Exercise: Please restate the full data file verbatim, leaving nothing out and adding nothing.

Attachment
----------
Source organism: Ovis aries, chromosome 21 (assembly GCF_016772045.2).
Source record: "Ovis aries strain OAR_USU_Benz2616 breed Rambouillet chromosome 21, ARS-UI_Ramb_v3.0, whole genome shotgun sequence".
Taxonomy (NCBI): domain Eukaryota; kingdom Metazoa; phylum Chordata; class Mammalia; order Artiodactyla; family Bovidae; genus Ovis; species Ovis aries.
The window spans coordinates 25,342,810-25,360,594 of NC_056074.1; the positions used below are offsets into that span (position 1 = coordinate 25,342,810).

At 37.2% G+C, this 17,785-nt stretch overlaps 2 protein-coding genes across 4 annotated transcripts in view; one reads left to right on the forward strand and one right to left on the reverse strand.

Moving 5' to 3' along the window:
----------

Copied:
Source organism: Ovis aries, chromosome 21 (assembly GCF_016772045.2).
Source record: "Ovis aries strain OAR_USU_Benz2616 breed Rambouillet chromosome 21, ARS-UI_Ramb_v3.0, whole genome shotgun sequence".
Taxonomy (NCBI): domain Eukaryota; kingdom Metazoa; phylum Chordata; class Mammalia; order Artiodactyla; family Bovidae; genus Ovis; species Ovis aries.
The window spans coordinates 25,342,810-25,360,594 of NC_056074.1; the positions used below are offsets into that span (position 1 = coordinate 25,342,810).

At 37.2% G+C, this 17,785-nt stretch overlaps 2 protein-coding genes across 4 annotated transcripts in view; one reads left to right on the forward strand and one right to left on the reverse strand.

Moving 5' to 3' along the window: